“I think there’s always concern about change,” Poisson told the Voice following the meeting, after being asked about the community’s mostly negative response to the project’s unveiling. “We’ve gone building by building and reached out to its history. We would never propose this design anywhere else but here.”
Because the properties fall within the Gansevoort Market Historic District, which was designated in 2003, the future of the project rests with the city’s Landmarks Preservation Commission, which will determine whether the proposal is consistent with the neighborhood’s historic designation. The LPC, which is expected to hold a hearing on the proposal on October 27, could accept, reject, or send the proposal back for revision.
“The city definitely allows — on a case-by-case basis — changes, development, even demolitions in historic districts,” says Berman, who campaigned for Gansevoort’s historic designation. “And we knew that in the meatpacking district, a place where buildings have changed over time,” there might be more of an allowance for change. Still, Berman says, “My hope is that the commission will find this application and its approach fundamentally flawed.”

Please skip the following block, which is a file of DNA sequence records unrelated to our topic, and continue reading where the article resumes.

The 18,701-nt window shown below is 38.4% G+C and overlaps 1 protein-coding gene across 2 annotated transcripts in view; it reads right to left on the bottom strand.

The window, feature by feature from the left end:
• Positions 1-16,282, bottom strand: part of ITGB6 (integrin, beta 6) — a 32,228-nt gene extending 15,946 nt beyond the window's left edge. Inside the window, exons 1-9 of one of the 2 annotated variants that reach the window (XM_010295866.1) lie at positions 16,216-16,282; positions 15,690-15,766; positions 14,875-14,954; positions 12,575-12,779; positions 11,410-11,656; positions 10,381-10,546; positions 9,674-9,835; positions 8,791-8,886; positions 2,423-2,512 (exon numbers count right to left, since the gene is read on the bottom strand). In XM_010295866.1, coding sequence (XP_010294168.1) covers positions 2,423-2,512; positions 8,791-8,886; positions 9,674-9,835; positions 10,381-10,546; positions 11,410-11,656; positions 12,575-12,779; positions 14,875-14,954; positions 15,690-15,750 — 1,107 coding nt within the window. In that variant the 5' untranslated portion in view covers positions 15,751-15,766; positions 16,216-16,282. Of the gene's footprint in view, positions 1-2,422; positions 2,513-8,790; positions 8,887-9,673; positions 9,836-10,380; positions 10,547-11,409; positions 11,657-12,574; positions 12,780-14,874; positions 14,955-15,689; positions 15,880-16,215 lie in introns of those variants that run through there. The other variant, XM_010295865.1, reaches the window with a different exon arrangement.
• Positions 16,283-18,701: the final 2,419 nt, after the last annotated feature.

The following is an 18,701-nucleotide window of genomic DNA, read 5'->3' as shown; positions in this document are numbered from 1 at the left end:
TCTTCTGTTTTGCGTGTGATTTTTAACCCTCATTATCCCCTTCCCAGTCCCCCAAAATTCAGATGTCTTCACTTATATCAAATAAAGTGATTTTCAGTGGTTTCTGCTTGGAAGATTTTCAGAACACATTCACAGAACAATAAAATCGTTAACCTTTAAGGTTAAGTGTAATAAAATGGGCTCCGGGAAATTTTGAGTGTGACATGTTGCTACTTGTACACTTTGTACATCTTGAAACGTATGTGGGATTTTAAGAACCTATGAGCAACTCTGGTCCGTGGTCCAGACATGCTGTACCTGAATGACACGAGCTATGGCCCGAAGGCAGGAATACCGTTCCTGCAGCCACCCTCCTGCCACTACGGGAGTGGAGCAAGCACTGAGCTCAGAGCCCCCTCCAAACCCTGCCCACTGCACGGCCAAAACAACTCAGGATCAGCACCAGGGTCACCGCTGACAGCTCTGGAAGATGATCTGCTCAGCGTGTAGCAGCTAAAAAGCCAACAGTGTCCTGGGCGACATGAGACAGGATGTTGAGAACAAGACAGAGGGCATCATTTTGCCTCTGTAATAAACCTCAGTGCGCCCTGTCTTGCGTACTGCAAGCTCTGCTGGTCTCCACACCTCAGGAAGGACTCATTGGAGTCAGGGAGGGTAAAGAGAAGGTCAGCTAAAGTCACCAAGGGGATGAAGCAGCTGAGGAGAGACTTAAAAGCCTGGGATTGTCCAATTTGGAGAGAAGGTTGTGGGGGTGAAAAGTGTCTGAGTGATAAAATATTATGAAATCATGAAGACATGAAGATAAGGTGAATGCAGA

Winestine, the Save Gansevoort activist, largely agrees — but he emphasizes the irony in trying to capitalize on a historic district by fundamentally changing it. “You have to ask, ‘Why does the developer want to put a massive building right here?’ ” he says. “It’s precisely because this area was landmarked and because this area has a special feeling and a special character. But you can’t kill the proverbial goose that lays the golden egg.”
The Gansevoort Street properties are owned by William Gottlieb Real Estate, which has partnered with Aurora Capital as the developer. Neither company responded directly to questions about the proposed development for this story, though Gottlieb spokesman Marty McLaughlin says, “We think it’s a really good project. We think the landmarks consultant did a really good job, and it’s up to [the LPC] to see what they think.”
When asked about the community’s response to the project, McLaughlin said, “I’m not going to get into a big long discussion,” and ended the interview.
It’s nearly impossible to predict how the commission will rule, according to Simeon Bankoff, executive director of the Historic Districts Council, which plans to evaluate the Gansevoort proposal before the LPC hearing and is serving as Save Gansevoort’s fiscal agent.
Bankoff says the commission has both approved and denied plans for buildings he thought were too tall for their respective neighborhoods, which makes it difficult to conclude that any particular decision will set a precedent. Still, he says, the LPC’s decisions can fundamentally alter a neighborhood.
“You risk changing the context and changing the character of the historic district forever,” Bankoff explains. “There are a lot of people in the preservation community who are watching this.”
This article from the Village Voice Archive was posted on October 19, 2015